Living with Chronic Pain


John Kennedy. Renoir. Benjamin Franklin. Lucille Ball. Herod the Great. These are just a few of the individuals throughout history who have suffered great pain (some of them coped better than others). Even today, pain affects more people than diabetes, heart disease and cancer combined, and chronic pain is the leading cause of long-term disability in the U.S., affecting one out of every four Americans. I am one of those people, having experienced some degree of pain from the time I was twenty-two. Physical suffering is also a spiritual and a psychological issue, famous for making people ‘stronger,’ and famous, too, for destroying lives. The next few blog posts will feature some reflections on pain and some practical suggestions for living with it. I would love to have your feedback and ideas along the way, especially if this is a problem you face.

Let’s start with some medical and theological basics.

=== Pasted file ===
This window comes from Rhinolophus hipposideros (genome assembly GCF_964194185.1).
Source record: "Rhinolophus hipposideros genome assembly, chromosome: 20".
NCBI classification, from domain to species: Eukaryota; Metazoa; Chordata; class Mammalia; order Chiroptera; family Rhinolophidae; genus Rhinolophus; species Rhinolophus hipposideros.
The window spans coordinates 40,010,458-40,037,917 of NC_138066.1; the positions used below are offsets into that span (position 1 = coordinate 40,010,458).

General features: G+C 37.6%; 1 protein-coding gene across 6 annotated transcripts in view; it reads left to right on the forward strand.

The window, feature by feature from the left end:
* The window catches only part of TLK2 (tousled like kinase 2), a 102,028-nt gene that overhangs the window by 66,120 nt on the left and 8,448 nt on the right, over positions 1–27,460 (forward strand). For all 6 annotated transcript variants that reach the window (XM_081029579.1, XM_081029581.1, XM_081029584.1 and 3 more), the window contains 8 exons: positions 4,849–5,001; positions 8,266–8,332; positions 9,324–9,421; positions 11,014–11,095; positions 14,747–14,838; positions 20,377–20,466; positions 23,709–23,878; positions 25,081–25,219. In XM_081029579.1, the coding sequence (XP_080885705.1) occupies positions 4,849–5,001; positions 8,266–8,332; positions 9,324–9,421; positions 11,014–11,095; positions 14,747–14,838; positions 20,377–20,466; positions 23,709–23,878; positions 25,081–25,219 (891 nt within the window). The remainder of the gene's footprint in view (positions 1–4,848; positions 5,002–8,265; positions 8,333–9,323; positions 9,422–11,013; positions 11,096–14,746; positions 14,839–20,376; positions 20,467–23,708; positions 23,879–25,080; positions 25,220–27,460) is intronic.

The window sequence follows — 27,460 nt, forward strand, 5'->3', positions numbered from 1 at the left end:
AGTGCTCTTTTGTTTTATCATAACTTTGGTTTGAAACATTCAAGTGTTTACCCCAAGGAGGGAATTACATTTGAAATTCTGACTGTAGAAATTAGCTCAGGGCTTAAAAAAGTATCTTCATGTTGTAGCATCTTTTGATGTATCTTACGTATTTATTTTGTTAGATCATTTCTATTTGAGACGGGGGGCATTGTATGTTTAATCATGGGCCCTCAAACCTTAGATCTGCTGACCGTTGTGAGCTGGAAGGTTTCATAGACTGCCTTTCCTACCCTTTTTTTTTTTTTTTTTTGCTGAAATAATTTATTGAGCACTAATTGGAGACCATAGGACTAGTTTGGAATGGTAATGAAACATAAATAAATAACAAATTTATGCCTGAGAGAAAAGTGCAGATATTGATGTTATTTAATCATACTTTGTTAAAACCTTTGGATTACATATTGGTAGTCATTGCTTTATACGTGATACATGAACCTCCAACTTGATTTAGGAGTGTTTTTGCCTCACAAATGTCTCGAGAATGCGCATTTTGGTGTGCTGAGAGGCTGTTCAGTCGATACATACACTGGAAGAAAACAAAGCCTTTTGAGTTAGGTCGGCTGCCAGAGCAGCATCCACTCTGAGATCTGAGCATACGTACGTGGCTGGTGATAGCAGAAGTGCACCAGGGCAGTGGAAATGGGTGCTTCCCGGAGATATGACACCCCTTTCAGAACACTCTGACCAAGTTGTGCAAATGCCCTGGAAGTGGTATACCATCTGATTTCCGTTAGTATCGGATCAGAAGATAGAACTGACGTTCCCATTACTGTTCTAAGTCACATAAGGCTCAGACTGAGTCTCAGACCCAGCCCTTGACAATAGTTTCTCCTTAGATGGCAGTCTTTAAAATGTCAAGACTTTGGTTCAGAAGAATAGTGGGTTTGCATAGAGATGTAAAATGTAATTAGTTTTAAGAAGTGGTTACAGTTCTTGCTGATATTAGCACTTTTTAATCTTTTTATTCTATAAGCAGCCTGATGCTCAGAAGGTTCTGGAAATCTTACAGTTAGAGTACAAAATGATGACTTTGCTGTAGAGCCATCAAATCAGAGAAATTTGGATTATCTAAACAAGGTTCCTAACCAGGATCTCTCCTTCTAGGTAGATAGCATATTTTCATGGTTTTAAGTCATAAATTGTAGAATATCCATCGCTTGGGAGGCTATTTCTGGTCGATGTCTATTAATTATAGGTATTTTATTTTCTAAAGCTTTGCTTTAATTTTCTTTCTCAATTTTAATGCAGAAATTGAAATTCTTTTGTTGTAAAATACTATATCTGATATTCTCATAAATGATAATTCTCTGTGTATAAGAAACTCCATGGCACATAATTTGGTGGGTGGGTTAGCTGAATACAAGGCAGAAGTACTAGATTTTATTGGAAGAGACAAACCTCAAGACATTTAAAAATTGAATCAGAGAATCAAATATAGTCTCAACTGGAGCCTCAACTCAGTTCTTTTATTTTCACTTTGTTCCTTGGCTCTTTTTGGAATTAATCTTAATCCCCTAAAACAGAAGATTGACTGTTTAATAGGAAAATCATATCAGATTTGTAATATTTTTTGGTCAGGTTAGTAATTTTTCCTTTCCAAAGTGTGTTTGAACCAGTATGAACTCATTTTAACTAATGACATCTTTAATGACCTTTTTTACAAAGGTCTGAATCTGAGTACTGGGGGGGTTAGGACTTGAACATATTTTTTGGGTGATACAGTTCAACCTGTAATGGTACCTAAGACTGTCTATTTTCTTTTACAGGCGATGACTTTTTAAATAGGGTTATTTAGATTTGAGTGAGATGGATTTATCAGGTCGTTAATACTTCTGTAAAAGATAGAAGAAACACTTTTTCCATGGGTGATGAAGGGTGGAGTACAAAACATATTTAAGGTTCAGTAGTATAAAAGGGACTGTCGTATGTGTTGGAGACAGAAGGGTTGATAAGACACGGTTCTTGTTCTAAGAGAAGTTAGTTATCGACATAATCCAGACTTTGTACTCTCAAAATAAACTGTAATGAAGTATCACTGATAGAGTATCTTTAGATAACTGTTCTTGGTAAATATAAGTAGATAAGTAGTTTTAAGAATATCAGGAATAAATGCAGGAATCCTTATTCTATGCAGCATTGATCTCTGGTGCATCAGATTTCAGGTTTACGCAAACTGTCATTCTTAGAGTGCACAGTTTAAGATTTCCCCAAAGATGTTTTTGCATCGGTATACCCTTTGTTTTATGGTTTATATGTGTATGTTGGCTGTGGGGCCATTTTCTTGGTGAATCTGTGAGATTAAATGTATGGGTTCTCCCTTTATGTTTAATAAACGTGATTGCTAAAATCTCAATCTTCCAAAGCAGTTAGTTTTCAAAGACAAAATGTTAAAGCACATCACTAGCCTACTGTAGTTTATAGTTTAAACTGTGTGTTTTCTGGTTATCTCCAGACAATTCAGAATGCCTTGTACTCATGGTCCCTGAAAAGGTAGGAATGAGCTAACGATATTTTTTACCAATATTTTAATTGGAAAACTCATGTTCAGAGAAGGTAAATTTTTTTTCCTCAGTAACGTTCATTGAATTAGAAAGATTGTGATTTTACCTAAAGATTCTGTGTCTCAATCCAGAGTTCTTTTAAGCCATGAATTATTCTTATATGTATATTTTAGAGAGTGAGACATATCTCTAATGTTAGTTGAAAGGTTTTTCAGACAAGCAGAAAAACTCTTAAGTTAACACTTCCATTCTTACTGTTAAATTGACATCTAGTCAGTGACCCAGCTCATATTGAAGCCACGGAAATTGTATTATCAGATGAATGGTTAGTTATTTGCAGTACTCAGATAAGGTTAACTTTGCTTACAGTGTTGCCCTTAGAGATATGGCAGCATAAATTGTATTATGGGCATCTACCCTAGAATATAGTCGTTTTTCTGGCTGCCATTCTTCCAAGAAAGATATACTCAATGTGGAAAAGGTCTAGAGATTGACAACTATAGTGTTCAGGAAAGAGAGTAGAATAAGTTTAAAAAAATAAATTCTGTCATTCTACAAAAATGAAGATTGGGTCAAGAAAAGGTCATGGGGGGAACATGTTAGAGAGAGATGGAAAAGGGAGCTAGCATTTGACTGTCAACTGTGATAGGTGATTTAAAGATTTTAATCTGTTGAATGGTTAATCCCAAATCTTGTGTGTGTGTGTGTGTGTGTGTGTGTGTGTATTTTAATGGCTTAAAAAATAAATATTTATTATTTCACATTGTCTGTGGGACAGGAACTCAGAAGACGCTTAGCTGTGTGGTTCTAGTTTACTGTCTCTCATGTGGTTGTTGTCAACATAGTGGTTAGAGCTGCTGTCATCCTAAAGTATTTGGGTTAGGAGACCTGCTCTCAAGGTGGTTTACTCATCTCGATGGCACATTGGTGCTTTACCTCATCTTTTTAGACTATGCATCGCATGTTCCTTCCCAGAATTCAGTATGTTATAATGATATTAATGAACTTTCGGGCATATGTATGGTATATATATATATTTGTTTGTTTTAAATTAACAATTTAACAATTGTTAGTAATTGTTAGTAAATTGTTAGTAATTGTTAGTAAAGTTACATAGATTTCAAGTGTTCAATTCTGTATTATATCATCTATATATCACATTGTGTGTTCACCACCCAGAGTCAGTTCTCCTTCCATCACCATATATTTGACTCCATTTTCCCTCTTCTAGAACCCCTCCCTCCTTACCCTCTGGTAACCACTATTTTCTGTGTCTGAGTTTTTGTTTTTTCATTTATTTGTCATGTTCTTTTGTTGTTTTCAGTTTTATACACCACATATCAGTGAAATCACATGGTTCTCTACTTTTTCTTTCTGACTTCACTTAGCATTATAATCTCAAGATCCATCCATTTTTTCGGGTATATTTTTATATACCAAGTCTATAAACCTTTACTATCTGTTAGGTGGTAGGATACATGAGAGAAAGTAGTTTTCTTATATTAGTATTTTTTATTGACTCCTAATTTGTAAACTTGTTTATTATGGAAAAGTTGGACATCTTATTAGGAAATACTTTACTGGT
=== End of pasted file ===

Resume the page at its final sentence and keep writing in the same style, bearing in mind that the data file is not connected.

The presence of all kinds of pain is a direct result of the fall. Both Adam and Eve are condemned to suffer pain (See Gen. 3:16, 17), which is probably a sign that all of us will struggle with some form of pain in our lives. It will be our curse until the day all tears cease (Rev. 21:4). We can find examples of pain throughout the Bible, particularly in the books of Job and Jeremiah. Psalms and the letters of Paul speak of pain, too, but they largely refer to emotional pain. Surprisingly, science has begun to show that emotional and physical pain are intimately related, sharing the same area of the brain. (As a result, acetaminophen can actually help relieve sadness!) Physical pain often causes emotional pain, and it can work in the reverse, too. So, it seems likely that many of our ideas about pain can apply to either variety.